How Previous Drug Crime Convictions Affect Current Drug Crimes

There are individuals who, after they get convicted for a drug crime, go to prison and the system completely works for them. They might serve their time and reflect on the consequences of their actions and never touch drugs again. However, it is far more likely that if you have a drug conviction on your record, you will be arrested for another drug-related crime. Sometimes it can be an addiction, a livelihood, or even just plain bad luck that results in these arrests. Unfortunately, if you have a past drug convictions in Minnesota, it is likely going to make your drug sentence for the next drug conviction worse.

Back at the end of 2016, new drug crime sentencing guidelines were put forward for Minnesota. This proposal suggested that Minnesota should stop using prior drug offenses in a way that impacts the next drug offense. This would have allowed those that suffer from drug addiction to spend more time getting help instead of not getting help behind bars where drug programs are non-exist or just not effective. Unfortunately, the proposal was firmly denied. The current guidelines still allow for past drug crimes to be used for harsher sentences because of the state’s adamant crackdown on drug dealers and other larger kingpins.


Currently in Minnesota, punishments are decided in part by a person’s criminal history score. Every conviction in your past is given a point value depending on the severity of the crime. There have been a variety of changes to this system that make it more complex. An example of these changes is that of a gross misdemeanor. Gross misdemeanors no longer accrue points, but they did prior to 2010.

In drug crimes, a lower level crime such as a second degree controlled substance crime will get you a rather low amount of points. Yet, those points also add up if you are charged multiple times with the same or different charges. Furthermore, convictions for sex or violent crimes will also affect your drug crime sentencing. This means if you get into a court room expecting the same punishments for a drug crime as the punishments for that same crime you committed years ago, you will likely be shocked. Viewing your criminal history, your judge will be compelled to give you a harsher punishment. After all, the law is designed to punish you for a crime in order for you to learn a lesson, and in Minnesota this means the punishments need to be harsher if they did not work the first time.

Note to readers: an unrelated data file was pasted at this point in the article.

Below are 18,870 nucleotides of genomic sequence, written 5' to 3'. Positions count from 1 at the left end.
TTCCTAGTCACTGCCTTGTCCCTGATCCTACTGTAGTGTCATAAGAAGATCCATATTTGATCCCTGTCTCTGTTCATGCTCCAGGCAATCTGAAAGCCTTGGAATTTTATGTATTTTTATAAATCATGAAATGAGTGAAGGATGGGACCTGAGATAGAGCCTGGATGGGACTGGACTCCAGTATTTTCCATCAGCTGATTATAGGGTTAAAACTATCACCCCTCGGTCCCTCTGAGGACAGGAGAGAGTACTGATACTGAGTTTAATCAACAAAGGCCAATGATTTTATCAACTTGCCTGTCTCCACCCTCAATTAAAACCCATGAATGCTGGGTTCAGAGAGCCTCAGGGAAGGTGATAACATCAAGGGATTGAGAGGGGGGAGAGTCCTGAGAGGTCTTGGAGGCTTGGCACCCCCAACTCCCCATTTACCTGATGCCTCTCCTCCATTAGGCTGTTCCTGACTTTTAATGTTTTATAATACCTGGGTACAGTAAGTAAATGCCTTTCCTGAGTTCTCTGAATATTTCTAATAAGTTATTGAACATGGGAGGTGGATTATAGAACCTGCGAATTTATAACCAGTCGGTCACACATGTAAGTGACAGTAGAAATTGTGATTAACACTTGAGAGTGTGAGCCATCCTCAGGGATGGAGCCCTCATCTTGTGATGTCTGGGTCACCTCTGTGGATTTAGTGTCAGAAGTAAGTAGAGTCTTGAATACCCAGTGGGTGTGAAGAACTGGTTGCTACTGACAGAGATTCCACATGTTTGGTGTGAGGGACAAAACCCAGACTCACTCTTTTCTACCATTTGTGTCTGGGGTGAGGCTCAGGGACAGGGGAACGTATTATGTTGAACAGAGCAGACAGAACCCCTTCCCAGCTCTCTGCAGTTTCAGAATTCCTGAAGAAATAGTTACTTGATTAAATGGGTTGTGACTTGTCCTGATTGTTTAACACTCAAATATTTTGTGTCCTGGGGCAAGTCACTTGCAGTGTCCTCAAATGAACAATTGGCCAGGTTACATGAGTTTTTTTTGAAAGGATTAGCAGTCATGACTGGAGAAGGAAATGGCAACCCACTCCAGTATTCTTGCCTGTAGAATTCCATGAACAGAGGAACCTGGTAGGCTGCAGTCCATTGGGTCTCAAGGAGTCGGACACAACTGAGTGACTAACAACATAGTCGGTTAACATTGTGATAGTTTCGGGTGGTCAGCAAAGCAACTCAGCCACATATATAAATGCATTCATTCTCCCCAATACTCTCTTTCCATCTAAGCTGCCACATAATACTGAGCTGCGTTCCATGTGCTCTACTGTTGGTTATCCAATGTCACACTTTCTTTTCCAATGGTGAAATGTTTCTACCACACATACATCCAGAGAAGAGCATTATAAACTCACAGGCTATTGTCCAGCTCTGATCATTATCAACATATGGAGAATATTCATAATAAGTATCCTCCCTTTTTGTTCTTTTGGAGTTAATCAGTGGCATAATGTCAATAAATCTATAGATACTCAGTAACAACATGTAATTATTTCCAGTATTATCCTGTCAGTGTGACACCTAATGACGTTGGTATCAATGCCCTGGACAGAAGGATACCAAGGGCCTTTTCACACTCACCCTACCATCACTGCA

This means that if you are facing new drug charges, you need to fight them even harder than you did the first time. Sometimes a drug case is so strong that your criminal defense lawyer might not be able to prevent a conviction, but sometimes it can be a case of having the wrong defense lawyer. If you are looking at new charges, it is important that you have the best defense. Previous arrests don’t count on your criminal record, only previous convictions. This means as long as your criminal defense attorney can prevent a conviction, your criminal record won’t accrue points.

If you are in Minnesota and are looking at another drug crime with other convictions on your criminal record, even if they were long in the past, contact us today. Prior convictions can sometimes mean months added onto your sentence, and sometimes it can mean years added on. However, the best way to avoid this is to, obviously, not get a conviction. If you are looking at new charges and you want to give your best defense in order to avoid a conviction, let the Speas Law Firm help.